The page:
The Spanish Galleon San José, which sank off the coast of Colombia in 1708, was rediscovered by Colombian officials in 2015 near Cartagena. For years, the San José was called the “holy grail of shipwrecks,” believed to contain plundered items—primarily gold, silver, and emeralds—worth an estimated $17-22 billion.
Although archaeologists and historians were excited by the news, the question of ownership quickly emerged, with Spain and the United States both attempting to usurp Colombia’s claim.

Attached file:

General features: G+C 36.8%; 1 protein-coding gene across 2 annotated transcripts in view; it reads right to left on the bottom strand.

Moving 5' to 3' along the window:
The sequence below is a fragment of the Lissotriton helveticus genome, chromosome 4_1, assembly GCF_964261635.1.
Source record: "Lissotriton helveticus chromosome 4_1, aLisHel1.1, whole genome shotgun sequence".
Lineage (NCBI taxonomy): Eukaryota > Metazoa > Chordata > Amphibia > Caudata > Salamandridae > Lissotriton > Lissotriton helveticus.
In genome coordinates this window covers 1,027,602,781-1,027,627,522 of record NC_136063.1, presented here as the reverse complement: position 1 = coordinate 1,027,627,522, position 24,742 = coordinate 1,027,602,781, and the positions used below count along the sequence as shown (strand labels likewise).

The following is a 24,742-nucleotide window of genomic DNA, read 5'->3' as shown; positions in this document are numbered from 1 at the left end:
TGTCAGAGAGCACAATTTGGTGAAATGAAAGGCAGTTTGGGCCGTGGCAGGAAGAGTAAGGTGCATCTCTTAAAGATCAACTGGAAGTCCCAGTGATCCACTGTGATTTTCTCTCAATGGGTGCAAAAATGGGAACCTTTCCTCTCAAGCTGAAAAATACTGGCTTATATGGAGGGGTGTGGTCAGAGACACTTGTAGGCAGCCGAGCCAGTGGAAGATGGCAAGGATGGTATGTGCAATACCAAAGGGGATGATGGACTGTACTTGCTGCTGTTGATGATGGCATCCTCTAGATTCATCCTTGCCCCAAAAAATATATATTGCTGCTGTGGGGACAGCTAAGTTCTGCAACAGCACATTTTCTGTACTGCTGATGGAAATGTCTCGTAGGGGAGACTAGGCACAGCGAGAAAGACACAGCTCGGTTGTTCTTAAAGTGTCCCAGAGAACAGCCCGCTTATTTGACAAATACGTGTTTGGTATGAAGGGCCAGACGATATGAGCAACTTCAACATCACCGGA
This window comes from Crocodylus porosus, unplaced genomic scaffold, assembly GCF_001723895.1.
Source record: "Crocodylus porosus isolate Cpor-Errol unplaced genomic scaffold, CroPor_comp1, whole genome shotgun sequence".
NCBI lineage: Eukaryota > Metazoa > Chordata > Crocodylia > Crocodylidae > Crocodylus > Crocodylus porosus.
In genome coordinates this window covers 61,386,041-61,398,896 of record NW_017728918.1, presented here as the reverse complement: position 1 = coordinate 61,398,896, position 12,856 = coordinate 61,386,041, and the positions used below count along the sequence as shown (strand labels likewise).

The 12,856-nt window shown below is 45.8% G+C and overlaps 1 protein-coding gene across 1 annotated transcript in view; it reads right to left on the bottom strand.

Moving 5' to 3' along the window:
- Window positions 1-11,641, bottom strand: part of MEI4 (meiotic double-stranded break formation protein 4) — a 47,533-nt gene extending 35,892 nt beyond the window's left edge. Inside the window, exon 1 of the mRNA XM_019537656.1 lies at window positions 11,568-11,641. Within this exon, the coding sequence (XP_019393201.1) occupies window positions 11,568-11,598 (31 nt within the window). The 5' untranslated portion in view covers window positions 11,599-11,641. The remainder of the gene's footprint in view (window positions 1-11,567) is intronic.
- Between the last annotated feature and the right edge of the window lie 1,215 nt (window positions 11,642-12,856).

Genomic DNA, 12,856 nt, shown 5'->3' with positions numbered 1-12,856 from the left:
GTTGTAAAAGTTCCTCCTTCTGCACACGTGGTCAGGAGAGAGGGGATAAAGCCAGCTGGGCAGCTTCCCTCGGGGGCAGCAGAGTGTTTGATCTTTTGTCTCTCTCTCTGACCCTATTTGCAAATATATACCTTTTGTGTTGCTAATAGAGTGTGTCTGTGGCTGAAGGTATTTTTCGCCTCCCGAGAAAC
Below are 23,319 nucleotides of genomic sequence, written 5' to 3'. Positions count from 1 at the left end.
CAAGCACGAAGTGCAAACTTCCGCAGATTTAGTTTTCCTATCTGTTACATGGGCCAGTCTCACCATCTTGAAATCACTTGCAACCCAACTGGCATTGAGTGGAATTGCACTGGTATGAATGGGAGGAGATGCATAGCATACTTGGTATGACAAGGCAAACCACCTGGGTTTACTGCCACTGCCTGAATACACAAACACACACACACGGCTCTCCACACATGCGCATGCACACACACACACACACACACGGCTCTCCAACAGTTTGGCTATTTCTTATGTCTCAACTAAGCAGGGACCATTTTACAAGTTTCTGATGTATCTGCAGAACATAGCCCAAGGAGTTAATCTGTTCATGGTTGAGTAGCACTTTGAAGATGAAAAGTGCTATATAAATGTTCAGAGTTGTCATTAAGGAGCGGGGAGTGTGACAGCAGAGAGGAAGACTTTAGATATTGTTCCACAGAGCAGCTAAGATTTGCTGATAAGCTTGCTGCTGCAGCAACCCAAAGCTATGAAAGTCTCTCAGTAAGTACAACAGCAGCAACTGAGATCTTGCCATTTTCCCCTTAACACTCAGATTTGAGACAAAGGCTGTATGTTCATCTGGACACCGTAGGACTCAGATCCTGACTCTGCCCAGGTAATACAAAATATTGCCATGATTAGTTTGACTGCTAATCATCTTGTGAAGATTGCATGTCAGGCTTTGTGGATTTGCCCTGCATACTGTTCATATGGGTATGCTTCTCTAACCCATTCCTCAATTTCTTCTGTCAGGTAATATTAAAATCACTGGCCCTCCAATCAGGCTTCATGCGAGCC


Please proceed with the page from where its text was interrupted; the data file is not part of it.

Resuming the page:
The means with which the United States attempted to justify its claim date back to the 1980s when the Glocca Mora Company (GMC) began to search for ships off the Colombian coast with the country’s permission. It soon located what was then believed to be the San José.
Colombia, having limited technological and financial resources to do so alone, agreed to give GMC thirty-five percent of the shipwreck’s treasure in exchange for recovery of the site. In 1984, before recovery had begun, GMC handed its rights to the percentage over to an American salvage company, Sea Search Armada (SSA).